Understanding the Virtual Machine Disk file format

Files in the Virtual Machine Disk (VMDK) file format, a central part of VMware's virtual environment, can act as complete and independent virtual machines.

Traditional non-virtualized servers and desktops will load and execute hundreds, even thousands, of individual files such as operating-system kernel files, device drivers, application components and data files. Virtualization abstracts the software from the underlying hardware, and places all of the constituent data for any given virtual machine (VM) into a single disk file. The Virtual Machine Disk (VMDK) file format is the disk-format specification used with VMware virtual machine files. In essence, a file with a .VMDK file extension is a complete and independent virtual machine using VMware virtualization products or other platforms that support VMDK files such as Sun XVM, QEMU, or VirtualBox.

There are pros and cons to this 'single file' VMDK disk. The principal advantages are simplicity and convenience. A single VMDK file, for example, is easy to move between servers using live migration features in the virtualization platform. Similarly, a single file can easily be protected with snapshots or continuous data protection (CDP) technology. Virtual machine files, in fact, are often copied to the SAN. There, additional resiliency practices such as replication to off-site disaster recovery facilities and RAID within the SAN-storage array can further protect the VMs. By maintaining VM files on a high-performance SAN, recreating VMDK files or restarting troubled VMs on other physical servers is a simple process. This can be crucial when a VMDK file is damaged or corrupted.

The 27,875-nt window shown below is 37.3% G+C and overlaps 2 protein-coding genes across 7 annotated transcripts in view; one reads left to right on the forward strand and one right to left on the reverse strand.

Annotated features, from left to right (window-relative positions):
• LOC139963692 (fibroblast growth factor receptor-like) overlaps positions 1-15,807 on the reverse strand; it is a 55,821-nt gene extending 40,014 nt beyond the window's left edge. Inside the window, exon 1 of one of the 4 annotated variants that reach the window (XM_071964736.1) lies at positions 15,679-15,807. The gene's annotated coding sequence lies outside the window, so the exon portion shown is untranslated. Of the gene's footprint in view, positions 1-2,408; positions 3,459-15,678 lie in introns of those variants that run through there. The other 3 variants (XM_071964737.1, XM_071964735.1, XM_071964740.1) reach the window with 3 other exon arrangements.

The biggest drawback to a 'single file' VMDK disk is the extra effort necessary for recovering lost data. It's impossible to recover only a part of the VM, such as a deleted Word document. The entire VM would have to be restored, usually to a spare server instead of the actual production server, and the missing or corrupted file could then be retrieved. It's much quicker and easier, in practice, to restore a VM than it is to restore a traditional backup, but administrators must still develop a sound process for data recovery from VM files.

Since the VMDK format is a central part of VMware's virtual environment, it's critical for any third-party provisioning, management and backup tools to be fully interoperable with disks running VMDK. Third-party developers and organizations developing their own custom applications for a VMware environment can employ the VMware Virtual Disk Development Kit. This includes a C library and command-line utilities that allow developers to create and access VMDK files.

The VMDK file format competes with the Microsoft Virtual Hard Drive (VHD) disk format used with Virtual Server and Hyper-V hypervisors. This can become problematic when moving from VMware to Hyper-V. Since the disk formats are not directly compatible, existing virtual machines cannot operate under a different hypervisor. In many cases, virtual machines would need to be translated onto physical servers first (V2P) to effectively remove virtualization. The new hypervisor would then create new virtual machines using the new disk format. Some third-party tools such as VMDK2VHD claim to convert VMDK to VHD files, smoothing the transition between hypervisors for IT professionals.

Dig Deeper on Introduction to virtualization and how-tos